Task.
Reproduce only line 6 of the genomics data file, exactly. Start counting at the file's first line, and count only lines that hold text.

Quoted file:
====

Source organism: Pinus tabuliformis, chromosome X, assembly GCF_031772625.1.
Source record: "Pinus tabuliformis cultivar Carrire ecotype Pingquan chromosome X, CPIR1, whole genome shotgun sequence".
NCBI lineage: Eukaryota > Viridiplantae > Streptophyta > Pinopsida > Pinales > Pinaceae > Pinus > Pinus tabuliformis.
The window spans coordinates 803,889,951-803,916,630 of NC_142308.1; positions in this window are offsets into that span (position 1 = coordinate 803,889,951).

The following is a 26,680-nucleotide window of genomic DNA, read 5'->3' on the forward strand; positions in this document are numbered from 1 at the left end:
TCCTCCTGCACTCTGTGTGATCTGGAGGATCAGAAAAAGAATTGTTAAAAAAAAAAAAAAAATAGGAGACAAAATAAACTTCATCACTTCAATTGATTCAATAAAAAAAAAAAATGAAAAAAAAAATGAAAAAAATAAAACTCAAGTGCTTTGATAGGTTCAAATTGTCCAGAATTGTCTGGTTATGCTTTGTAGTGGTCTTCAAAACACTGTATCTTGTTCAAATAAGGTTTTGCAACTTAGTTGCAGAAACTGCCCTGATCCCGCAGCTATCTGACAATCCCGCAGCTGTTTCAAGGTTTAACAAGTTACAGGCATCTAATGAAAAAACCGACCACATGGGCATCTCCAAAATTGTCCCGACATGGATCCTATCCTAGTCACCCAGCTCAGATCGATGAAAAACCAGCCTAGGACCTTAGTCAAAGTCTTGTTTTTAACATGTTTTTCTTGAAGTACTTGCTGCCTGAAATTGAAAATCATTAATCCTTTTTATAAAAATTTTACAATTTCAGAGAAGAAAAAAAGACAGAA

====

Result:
TCCTCCTGCACTCTGTGTGATCTGGAGGATCAGAAAAAGAATTGTTAAAAAAAAAAAAAAAATAGGAGACAAAATAAACTTCATCACTTCAATTGATTCAATAAAAAAAAAAAATGAAAAAAAAAATGAAAAAAATAAAACTCAAGTGCTTTGATAGGTTCAAATTGTCCAGAATTGTCTGGTTATGCTTTGTAGTGGTCTTCAAAACACTGTATCTTGTTCAAATAAGGTTTTGCAACTTAGTTGCAGAAACTGCCCTGATCCCGCAGCTATCTGACAATCCCGCAGCTGTTTCAAGGTTTAACAAGTTACAGGCATCTAATGAAAAAACCGACCACATGGGCATCTCCAAAATTGTCCCGACATGGATCCTATCCTAGTCACCCAGCTCAGATCGATGAAAAACCAGCCTAGGACCTTAGTCAAAGTCTTGTTTTTAACATGTTTTTCTTGAAGTACTTGCTGCCTGAAATTGAAAATCATTAATCCTTTTTATAAAAATTTTACAATTTCAGAGAAGAAAAAAAGACAGAA